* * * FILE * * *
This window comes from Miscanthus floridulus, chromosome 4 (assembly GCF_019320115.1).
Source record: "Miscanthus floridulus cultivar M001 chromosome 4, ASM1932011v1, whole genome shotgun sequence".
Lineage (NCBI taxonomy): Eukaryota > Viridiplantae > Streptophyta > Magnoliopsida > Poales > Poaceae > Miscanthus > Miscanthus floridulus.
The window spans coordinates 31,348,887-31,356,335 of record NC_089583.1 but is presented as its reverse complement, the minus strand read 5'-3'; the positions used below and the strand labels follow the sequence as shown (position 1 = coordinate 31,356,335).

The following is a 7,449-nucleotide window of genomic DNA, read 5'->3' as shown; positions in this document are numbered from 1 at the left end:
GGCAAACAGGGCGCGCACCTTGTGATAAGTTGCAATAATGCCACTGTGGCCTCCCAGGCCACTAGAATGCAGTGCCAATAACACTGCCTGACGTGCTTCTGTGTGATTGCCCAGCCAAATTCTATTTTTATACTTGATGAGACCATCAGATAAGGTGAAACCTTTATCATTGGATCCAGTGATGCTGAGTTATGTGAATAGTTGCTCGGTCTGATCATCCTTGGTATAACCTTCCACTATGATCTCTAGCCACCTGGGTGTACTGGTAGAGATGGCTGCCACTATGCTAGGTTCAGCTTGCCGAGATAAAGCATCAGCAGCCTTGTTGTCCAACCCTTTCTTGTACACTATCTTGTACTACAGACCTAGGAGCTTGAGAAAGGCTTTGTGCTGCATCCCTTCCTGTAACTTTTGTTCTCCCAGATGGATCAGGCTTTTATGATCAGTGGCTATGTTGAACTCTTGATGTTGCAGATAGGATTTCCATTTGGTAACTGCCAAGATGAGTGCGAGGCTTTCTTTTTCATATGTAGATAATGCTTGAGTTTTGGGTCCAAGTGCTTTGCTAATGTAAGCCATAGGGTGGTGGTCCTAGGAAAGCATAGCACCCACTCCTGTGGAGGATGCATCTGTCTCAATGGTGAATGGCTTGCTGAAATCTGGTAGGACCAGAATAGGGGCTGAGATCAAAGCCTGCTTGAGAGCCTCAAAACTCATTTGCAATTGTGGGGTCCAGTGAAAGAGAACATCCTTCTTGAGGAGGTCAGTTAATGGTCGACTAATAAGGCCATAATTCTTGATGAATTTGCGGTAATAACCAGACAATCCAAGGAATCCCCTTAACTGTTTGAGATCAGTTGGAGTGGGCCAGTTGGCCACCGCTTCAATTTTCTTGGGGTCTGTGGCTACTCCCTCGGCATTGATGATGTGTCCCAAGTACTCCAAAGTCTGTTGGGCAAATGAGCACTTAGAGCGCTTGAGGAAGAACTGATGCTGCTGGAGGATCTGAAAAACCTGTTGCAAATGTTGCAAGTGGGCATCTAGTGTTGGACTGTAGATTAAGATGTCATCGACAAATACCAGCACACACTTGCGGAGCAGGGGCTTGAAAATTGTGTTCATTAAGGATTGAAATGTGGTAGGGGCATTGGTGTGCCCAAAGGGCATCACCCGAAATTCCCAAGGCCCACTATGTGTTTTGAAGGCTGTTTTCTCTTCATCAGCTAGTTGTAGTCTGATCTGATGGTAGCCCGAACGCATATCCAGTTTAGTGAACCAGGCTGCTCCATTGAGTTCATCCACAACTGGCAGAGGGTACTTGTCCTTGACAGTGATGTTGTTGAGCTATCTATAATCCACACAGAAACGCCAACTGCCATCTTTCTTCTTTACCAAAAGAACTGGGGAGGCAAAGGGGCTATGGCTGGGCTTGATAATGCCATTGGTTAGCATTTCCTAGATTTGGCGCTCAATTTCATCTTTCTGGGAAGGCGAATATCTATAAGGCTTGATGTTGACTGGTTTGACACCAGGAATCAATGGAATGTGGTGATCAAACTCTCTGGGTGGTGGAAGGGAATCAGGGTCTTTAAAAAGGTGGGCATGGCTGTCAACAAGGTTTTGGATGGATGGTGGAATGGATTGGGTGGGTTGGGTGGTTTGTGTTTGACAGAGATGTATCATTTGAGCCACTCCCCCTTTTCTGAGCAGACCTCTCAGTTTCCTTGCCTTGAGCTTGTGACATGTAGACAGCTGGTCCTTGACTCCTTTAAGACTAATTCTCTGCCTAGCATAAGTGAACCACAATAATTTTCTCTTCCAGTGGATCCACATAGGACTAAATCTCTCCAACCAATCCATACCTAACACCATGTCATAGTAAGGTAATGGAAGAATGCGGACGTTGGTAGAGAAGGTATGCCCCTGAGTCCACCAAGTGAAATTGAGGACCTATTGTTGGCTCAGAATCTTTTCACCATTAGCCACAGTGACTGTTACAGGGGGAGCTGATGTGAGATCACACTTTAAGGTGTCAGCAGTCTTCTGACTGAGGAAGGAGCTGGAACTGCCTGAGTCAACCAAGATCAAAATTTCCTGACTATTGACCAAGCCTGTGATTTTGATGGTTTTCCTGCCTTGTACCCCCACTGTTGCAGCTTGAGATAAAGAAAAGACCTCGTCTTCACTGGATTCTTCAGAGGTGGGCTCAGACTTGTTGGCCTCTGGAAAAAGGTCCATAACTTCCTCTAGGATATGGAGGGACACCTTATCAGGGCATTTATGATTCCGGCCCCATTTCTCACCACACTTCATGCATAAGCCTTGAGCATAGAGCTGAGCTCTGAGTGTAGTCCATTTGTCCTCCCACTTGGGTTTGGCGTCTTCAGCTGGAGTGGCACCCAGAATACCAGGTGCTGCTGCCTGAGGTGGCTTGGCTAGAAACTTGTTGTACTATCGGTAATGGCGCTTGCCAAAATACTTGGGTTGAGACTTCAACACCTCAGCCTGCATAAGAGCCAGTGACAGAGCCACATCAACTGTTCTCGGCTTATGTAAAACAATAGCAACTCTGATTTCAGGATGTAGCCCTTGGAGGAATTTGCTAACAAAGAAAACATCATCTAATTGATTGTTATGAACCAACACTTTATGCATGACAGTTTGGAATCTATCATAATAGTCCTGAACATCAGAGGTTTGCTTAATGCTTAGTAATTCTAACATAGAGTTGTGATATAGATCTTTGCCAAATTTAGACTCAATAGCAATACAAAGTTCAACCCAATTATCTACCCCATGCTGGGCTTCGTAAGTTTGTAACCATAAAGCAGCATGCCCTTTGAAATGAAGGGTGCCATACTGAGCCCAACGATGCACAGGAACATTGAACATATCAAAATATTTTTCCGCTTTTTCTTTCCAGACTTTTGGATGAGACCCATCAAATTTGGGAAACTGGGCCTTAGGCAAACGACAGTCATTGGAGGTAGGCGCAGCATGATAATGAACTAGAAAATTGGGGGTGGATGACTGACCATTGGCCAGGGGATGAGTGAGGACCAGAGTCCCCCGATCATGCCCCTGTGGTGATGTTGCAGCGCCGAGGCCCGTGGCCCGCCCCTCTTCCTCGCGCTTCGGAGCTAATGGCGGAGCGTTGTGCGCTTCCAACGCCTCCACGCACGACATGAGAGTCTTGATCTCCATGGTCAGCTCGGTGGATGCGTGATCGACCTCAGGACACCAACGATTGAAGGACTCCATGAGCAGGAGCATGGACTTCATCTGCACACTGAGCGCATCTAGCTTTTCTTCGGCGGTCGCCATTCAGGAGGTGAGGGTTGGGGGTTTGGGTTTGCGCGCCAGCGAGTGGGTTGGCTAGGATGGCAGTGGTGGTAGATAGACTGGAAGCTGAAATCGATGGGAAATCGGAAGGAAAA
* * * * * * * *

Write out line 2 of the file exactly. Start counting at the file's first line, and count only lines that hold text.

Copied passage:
Source record: "Miscanthus floridulus cultivar M001 chromosome 4, ASM1932011v1, whole genome shotgun sequence".